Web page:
Usually an archive draws its value from being placed in chronological relation with a past event. What, then, characterises these archives, with their unruly documents that are more concerned with activation in the present? The positions in this exhibition are borderline or subterranean, sitting at the edge of art history, or at the boundary of art proper. The title of the exhibition refers to the charged relationship plotted here between art and psychological and social reality. Art that criticises and confronts problems in the social world, but is also sceptical towards itself, can appear anxious and volatile as well as positively critical.

The exhibition is designed by John Morgan studio, Gorka Eizagirre and Xabier Salaberría, and curated by Lars Bang Larsen, with Petra Bauer, Dan Kidner, Alex Sainsbury, and Marco Scotini.

Artists, activists and filmmakers included in Disobedience at Raven Row are: Atelier d’Architecture Autogérée, Gianfranco Baruchello, Bernadette Corporation, Chto Delat?/What is to be done?, Critical Art Ensemble, Department of Space and Land Reclamation, Dodo Brothers, Etcétera, Marcelo Expósito, Harun Farocki and Andrei Ujica, Alberto Grifi, Grupo de Arte Callejero, Ashley Hunt, Laboratorio di Comunicazione Militante, Park Fiction, Oliver Ressler and Zanny Begg, Mariette Schiltz and Bert Theis, Eyal Sivan, Hito Steyerl, and Nomeda & Gediminas Urbonas.

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Pavilion UniCredit: An Artist’s Tale

Pavilion UniCredit: An Artist’s Tale

I would like the following text to serve as a continuation of the discussion on the economy of the contemporary art world and the place of art and creative labor in the world of capital.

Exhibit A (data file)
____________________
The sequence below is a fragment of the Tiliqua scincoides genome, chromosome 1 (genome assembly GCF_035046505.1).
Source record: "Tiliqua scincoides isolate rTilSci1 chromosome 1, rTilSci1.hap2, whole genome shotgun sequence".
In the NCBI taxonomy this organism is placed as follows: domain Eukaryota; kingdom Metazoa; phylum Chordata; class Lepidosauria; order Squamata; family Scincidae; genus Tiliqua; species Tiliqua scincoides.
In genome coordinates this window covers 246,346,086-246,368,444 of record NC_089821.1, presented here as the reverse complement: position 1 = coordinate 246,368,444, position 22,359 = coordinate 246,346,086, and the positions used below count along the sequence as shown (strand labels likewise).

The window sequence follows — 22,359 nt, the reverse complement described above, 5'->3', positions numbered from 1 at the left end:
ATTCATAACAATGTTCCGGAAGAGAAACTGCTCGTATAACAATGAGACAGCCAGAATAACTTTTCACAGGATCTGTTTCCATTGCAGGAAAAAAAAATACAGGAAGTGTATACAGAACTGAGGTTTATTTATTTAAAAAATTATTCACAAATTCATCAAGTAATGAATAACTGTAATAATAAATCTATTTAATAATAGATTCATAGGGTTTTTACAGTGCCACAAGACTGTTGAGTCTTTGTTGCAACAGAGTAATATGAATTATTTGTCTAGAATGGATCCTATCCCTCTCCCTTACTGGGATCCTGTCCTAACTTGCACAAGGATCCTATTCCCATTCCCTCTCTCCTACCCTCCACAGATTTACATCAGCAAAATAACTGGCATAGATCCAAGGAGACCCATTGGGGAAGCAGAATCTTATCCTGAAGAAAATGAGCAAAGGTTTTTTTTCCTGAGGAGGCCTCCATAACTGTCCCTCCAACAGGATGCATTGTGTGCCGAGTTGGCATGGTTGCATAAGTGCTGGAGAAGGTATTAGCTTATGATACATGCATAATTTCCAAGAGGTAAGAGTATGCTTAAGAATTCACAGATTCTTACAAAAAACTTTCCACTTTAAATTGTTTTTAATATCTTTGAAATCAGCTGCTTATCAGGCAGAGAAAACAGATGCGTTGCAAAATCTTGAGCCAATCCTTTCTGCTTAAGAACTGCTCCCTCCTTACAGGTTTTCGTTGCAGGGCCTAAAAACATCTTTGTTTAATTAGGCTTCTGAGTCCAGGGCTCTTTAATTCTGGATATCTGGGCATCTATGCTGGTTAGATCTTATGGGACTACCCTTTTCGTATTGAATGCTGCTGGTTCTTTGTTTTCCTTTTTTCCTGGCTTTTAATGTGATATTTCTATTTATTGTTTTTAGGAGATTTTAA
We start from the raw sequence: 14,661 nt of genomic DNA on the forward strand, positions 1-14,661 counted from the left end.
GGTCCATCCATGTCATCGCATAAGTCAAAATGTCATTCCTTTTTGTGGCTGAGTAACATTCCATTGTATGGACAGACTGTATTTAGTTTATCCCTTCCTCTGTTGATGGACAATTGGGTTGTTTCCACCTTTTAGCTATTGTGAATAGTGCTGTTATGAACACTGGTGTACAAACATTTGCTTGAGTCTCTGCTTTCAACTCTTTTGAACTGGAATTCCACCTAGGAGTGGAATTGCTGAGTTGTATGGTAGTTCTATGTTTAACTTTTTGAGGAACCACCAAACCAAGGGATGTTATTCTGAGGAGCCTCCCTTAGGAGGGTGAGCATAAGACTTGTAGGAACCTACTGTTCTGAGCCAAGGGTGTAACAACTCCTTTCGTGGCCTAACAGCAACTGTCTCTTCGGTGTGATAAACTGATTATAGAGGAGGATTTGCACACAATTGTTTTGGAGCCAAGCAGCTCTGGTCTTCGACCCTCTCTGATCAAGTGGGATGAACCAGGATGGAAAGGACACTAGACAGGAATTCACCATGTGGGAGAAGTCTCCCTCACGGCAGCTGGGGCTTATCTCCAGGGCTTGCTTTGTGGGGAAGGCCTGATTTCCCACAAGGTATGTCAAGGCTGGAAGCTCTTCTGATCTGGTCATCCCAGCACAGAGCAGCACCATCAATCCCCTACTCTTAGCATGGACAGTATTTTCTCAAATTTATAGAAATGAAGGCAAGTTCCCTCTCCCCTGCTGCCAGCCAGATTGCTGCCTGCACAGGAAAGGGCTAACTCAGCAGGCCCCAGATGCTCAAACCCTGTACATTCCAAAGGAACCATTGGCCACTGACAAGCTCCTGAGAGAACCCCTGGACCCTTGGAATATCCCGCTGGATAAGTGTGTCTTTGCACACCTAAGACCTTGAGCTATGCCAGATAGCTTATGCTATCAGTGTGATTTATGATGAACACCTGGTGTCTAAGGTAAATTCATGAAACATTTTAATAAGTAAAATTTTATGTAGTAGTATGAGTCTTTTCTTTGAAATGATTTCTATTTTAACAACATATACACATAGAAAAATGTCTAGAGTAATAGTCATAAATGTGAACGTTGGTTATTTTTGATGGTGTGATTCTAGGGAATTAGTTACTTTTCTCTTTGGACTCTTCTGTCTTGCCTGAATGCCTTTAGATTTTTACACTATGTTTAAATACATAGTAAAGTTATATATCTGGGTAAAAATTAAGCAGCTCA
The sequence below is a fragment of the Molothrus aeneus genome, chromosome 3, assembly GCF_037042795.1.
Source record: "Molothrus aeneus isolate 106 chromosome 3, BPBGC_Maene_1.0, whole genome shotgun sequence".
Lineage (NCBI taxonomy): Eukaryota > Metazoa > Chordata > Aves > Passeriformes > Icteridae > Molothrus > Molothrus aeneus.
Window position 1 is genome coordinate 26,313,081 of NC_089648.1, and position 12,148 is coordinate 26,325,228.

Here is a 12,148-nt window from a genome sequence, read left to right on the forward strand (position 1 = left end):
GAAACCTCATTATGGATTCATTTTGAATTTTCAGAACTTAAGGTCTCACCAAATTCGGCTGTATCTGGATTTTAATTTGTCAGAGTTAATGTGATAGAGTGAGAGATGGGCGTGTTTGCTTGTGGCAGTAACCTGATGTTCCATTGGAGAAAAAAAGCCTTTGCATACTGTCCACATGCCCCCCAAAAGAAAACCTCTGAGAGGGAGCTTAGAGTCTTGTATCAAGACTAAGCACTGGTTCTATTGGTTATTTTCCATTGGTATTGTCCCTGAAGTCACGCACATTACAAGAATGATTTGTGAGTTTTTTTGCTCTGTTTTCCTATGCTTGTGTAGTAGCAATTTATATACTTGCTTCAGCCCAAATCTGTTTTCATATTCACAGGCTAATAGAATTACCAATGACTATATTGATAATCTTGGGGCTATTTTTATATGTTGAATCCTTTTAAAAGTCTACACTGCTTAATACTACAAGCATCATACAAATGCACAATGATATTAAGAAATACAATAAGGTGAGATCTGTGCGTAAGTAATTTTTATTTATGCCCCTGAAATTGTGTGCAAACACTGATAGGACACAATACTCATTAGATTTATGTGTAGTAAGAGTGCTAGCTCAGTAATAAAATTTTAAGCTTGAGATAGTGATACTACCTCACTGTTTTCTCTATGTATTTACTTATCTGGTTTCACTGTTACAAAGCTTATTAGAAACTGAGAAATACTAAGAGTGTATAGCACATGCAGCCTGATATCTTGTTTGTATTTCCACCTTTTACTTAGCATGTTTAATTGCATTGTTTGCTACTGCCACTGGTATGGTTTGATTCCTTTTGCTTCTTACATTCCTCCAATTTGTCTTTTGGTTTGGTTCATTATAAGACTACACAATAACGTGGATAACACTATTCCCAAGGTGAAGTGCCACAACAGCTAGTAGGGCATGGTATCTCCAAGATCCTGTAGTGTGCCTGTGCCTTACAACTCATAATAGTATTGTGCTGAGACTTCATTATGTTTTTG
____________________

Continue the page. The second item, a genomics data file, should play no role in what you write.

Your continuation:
Let’s begin with a simple tale.

Once upon a time there was an artist who was so naïve that he thought that artists, as workers, should receive compensation for participation in shows and screenings of their works. Despite the disappointing experiences he’d had when he’d tried to press these issues in many projects, he thought it made sense to try his best and see what came of it, especially when his art works were invited to spaces marked by the obvious presence of capital (or where one could presume its presence). When he made his modest requests, he usually received the answer that there was no money. Neither for artist fees, nor for travel, nor for production. Curators usually just asked him and his colleagues to send copies of their films or print files of their works – they would do the rest. Most artists thus had little chance to see the many beautiful, important shows that were made with their work and thus to grow professionally.